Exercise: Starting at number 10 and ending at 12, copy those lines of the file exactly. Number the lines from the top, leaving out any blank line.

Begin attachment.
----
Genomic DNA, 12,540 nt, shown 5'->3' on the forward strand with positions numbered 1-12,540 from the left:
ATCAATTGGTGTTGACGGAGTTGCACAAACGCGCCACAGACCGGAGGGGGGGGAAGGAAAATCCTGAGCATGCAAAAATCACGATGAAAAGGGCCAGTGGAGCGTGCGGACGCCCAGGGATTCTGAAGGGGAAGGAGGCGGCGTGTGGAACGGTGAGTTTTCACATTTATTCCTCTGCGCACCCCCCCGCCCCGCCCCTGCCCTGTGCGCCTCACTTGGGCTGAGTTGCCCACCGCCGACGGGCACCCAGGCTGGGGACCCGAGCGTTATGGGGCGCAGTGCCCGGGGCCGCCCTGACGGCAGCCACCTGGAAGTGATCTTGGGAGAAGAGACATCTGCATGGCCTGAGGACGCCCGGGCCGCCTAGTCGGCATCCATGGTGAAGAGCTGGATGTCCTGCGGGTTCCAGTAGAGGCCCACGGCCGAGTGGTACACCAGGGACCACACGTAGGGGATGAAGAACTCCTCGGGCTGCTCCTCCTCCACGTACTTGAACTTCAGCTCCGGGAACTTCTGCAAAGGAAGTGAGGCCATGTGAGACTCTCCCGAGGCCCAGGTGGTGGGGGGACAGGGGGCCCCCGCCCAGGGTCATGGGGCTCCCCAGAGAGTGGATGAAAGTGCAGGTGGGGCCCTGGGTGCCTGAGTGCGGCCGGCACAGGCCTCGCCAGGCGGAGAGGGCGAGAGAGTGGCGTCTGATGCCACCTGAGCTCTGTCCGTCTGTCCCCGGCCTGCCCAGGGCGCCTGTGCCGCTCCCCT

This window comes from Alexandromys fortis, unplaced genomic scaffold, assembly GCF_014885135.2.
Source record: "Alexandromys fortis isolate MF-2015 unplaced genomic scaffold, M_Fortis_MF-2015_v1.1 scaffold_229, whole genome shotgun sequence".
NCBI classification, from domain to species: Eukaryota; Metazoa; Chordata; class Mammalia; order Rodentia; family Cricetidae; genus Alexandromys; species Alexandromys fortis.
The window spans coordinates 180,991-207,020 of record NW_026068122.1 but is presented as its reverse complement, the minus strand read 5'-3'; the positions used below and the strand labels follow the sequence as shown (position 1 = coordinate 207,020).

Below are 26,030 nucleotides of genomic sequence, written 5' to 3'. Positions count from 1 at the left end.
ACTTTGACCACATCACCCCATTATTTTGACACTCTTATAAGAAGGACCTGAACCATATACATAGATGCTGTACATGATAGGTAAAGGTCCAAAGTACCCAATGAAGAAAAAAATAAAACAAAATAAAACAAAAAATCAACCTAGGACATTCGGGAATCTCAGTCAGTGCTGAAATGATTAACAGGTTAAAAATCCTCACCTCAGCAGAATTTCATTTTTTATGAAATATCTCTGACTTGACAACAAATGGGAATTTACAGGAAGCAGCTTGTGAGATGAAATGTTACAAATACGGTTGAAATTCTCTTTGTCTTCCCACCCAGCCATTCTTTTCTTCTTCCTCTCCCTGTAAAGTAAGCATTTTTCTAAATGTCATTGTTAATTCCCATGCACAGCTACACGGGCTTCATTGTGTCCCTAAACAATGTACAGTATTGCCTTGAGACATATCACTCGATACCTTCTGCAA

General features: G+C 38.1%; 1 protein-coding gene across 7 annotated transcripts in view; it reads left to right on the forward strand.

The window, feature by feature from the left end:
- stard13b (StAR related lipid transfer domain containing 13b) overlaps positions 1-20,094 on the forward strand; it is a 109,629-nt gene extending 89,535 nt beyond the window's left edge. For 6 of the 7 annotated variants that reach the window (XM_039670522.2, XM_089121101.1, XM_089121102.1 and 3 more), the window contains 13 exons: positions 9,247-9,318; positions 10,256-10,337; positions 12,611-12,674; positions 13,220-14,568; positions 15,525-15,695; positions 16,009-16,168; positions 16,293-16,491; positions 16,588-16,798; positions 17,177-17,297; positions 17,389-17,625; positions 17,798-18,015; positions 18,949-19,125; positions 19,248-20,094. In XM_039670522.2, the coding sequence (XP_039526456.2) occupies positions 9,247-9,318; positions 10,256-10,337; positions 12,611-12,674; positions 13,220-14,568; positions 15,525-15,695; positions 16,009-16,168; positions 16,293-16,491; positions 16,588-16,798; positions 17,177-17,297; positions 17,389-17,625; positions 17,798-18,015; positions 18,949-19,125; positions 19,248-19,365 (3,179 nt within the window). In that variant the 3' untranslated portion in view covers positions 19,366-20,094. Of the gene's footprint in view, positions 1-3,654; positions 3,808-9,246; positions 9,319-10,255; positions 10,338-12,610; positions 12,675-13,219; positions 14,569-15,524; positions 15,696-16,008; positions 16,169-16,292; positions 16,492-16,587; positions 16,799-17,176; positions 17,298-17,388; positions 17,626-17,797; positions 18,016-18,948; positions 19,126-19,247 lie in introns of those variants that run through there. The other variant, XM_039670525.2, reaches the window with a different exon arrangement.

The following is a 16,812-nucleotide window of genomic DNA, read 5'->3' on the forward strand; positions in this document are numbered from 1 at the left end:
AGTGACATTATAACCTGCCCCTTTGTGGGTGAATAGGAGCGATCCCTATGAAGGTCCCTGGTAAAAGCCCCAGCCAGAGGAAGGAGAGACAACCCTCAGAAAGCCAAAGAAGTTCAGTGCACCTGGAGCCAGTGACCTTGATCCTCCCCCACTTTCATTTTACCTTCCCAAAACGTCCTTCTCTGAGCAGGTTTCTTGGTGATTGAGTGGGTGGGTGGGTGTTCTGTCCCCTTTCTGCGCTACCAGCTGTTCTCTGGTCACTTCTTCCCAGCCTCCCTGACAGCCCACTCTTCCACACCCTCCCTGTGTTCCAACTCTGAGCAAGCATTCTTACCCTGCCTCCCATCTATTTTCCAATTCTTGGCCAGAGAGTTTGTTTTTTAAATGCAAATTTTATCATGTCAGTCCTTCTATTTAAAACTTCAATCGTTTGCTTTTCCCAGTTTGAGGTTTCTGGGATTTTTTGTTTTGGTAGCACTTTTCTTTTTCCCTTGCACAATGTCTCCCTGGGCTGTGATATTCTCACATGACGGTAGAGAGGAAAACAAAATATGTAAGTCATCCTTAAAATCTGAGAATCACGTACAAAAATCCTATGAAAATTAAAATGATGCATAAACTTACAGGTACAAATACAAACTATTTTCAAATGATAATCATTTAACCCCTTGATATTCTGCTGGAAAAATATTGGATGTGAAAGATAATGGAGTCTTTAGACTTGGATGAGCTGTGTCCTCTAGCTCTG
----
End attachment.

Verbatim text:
The window, feature by feature from the left end:
- stard13b (StAR related lipid transfer domain containing 13b) overlaps positions 1-20,094 on the forward strand; it is a 109,629-nt gene extending 89,535 nt beyond the window's left edge. For 6 of the 7 annotated variants that reach the window (XM_039670522.2, XM_089121101.1, XM_089121102.1 and 3 more), the window contains 13 exons: positions 9,247-9,318; positions 10,256-10,337; positions 12,611-12,674; positions 13,220-14,568; positions 15,525-15,695; positions 16,009-16,168; positions 16,293-16,491; positions 16,588-16,798; positions 17,177-17,297; positions 17,389-17,625; positions 17,798-18,015; positions 18,949-19,125; positions 19,248-20,094. In XM_039670522.2, the coding sequence (XP_039526456.2) occupies positions 9,247-9,318; positions 10,256-10,337; positions 12,611-12,674; positions 13,220-14,568; positions 15,525-15,695; positions 16,009-16,168; positions 16,293-16,491; positions 16,588-16,798; positions 17,177-17,297; positions 17,389-17,625; positions 17,798-18,015; positions 18,949-19,125; positions 19,248-19,365 (3,179 nt within the window). In that variant the 3' untranslated portion in view covers positions 19,366-20,094. Of the gene's footprint in view, positions 1-3,654; positions 3,808-9,246; positions 9,319-10,255; positions 10,338-12,610; positions 12,675-13,219; positions 14,569-15,524; positions 15,696-16,008; positions 16,169-16,292; positions 16,492-16,587; positions 16,799-17,176; positions 17,298-17,388; positions 17,626-17,797; positions 18,016-18,948; positions 19,126-19,247 lie in introns of those variants that run through there. The other variant, XM_039670525.2, reaches the window with a different exon arrangement.

The following is a 16,812-nucleotide window of genomic DNA, read 5'->3' on the forward strand; positions in this document are numbered from 1 at the left end: